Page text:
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Gold demand


Being the key driver of gold prices, many investors take a keen interest in gold demand trends. As a physical commodity, gold is ultimately priced by supply and demand, so understanding gold demand can be a good way to spot buying or selling opportunities.

If there is high supply, prices will come down, as mines and refiners look to sell the gold they have. If there is a sudden surge in demand, and supplies begin to fall, then these same companies can then sell at higher price. This then feeds into the gold spot price – the cost to buy gold for consumers, or how much they can get when they sell.
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Demand for gold

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Demand for gold often overlaps with gold supply, which is in turn a combination of gold mining and recycling.

There is currently 197,576 tonnes of gold above ground as a result of gold mining operations, and an estimated 54,000 tonnes of gold left to be mined. This means supplies are finite, and only 20% of the Earth’s supply remains untapped. According to World Gold Council figures, mines produce about 2,500 and 3,000 tonnes a year. This means that, without some significant new discovery, gold supply from mining will begin to run out in the next 20 years.

This means gold supply will become totally reliant on recycling; melting down old or scrap gold and turning it into more useful items. It could also indicate that unless demand drops, there could be a significant increase to the gold price in the future.

Demand for gold comes from several sectors; jewellery, central banks (gold reserves), investment bars and coins, ETFs, and manufacturing. It is this diversity in demand that helps gold hold its value. As a useful metal in electronics, gold will continue to be needed in circuit boards. As a hedge, it will always be in demand from investors and central banks who are looking to protect their wealth.

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Pie chart showing the various sources of gold demand. .

Working out the demand for gold nationally is difficult, as there are different ways of measuring it, but China and India are generally considered to account for the greatest gold demand.

China and India are significant not just for their total demand numbers, but also the growth in these figures. In the early 1990s, China and India together accounted for just 25% of demand, but this has now climbed to 50%. This surge in demand for gold stems from the significant economic growth the two countries have experienced in the past decade. This has given consumers more opportunities to buy the jewellery ingrained in the two countries cultures, and explore private investment too.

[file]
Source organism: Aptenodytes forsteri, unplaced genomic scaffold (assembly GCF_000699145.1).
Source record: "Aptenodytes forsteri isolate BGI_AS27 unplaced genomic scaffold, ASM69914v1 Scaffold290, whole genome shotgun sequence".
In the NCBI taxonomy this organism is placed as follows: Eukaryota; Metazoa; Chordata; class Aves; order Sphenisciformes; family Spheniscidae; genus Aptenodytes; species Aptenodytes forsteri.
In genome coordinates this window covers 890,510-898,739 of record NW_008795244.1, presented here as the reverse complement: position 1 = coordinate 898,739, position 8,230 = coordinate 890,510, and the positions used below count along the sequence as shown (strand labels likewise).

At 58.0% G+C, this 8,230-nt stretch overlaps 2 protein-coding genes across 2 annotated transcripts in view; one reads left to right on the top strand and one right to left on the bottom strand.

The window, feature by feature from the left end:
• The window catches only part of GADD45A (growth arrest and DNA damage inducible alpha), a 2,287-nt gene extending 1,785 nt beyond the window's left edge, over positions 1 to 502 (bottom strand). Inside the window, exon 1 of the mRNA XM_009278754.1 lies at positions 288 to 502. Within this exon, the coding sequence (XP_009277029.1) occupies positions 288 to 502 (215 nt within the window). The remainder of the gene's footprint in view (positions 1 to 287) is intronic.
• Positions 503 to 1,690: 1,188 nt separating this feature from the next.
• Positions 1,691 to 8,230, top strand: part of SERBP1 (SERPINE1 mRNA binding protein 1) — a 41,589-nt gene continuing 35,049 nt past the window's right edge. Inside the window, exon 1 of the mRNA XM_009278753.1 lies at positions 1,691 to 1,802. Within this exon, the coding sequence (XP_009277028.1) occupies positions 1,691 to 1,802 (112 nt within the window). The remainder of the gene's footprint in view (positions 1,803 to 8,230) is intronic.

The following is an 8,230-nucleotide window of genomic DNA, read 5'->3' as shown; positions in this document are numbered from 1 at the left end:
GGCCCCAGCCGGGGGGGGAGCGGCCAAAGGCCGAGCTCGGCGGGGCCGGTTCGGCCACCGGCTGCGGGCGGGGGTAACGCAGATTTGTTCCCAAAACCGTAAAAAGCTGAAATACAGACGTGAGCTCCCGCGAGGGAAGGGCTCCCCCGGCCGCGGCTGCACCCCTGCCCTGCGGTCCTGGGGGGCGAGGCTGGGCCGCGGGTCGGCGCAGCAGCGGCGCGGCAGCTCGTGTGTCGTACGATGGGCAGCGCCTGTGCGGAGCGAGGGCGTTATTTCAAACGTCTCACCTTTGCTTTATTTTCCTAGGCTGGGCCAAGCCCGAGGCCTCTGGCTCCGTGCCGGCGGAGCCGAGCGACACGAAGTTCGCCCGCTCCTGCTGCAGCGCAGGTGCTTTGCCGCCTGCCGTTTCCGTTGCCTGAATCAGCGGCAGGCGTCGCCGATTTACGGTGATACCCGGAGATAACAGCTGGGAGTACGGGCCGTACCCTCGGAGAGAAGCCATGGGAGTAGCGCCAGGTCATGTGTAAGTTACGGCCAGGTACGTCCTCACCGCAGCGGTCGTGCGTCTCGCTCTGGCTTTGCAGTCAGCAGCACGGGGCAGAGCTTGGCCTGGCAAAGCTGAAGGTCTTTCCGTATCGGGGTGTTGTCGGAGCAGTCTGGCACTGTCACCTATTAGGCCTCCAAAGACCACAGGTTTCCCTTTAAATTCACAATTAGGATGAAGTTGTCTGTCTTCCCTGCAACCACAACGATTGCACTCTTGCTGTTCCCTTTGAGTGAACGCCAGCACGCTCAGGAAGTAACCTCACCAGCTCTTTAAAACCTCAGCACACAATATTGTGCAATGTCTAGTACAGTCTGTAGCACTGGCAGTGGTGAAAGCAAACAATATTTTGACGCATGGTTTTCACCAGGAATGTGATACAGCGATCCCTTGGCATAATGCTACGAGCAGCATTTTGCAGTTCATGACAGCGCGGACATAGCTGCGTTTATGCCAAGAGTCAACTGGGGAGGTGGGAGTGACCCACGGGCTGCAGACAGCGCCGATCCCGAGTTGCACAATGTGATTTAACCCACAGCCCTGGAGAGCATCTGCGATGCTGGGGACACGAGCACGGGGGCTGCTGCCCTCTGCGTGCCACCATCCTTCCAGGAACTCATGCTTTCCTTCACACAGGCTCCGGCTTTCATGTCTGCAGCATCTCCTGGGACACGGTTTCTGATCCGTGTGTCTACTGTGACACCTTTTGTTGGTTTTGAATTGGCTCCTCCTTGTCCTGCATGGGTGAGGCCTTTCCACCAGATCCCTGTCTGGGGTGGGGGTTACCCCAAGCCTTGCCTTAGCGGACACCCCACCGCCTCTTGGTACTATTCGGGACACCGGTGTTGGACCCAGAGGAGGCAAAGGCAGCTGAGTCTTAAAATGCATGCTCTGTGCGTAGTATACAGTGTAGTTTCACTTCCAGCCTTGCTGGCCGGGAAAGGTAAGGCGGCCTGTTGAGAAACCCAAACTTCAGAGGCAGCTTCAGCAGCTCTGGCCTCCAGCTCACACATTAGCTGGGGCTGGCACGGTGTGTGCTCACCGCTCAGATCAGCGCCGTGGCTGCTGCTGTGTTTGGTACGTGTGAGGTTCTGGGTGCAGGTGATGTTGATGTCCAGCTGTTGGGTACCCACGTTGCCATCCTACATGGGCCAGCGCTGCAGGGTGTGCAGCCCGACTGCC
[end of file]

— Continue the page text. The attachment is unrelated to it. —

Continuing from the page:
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Pie chart of national gold demand. .


Gold demand 2020

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Accurate figures for gold demand in 2020 won’t be released until the start of 2021, but it is possible to speculate on what could happen this year.

Gold demand has been relatively flat for the past ten years, but unsurprisingly there is something of a correlation to the gold price, as seen in the chart below.
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Chart showing global gold demand from 2009 - 2019. .
Gold demand increased the most following the financial crisis. Prior to this, gold had been in a bear market, and many countries had sold their gold reserves. As the financial crisis dragged on, gold demand grew, peaking in 2011 – the same year the gold price hit the Dollar record. Since that time, despite prices coming down, demand has remained relatively strong. Central banks now have renewed faith in gold reserves, and private investors have a very recent reminder of how fragile a fiat currency economy is.

With the global economy slowing down in the past two years, demand has increased again slightly. 2019 did see a small drop of 1%, largely driven by the two main consumers. With the Dollar getting stronger, both China and India’s local currencies dropped against the Dollar, pushing the price of gold up. In India this resulted in an all time high for gold in Rupees. This high price reduced demand from China and India.

As mentioned in our 2020 gold price forecast however, economic slowdown is still a risk this year, especially in light of the Covid-19 outbreak. This could see demand increase at investment level, as people turn to safe havens rather than risk stocks in companies that will undoubtedly be impacted by the manufacturing shutdown in China.

Central bank purchases could also continue to be a key driver of gold demand in 2020. China, for example, spent several months in a row adding significant amounts of gold to their reserves. With many countries on the brink of recession they could diversify to gold in a bid to strengthen their national finances, which would in turn drive gold demand higher in 2020, potentially even to a record.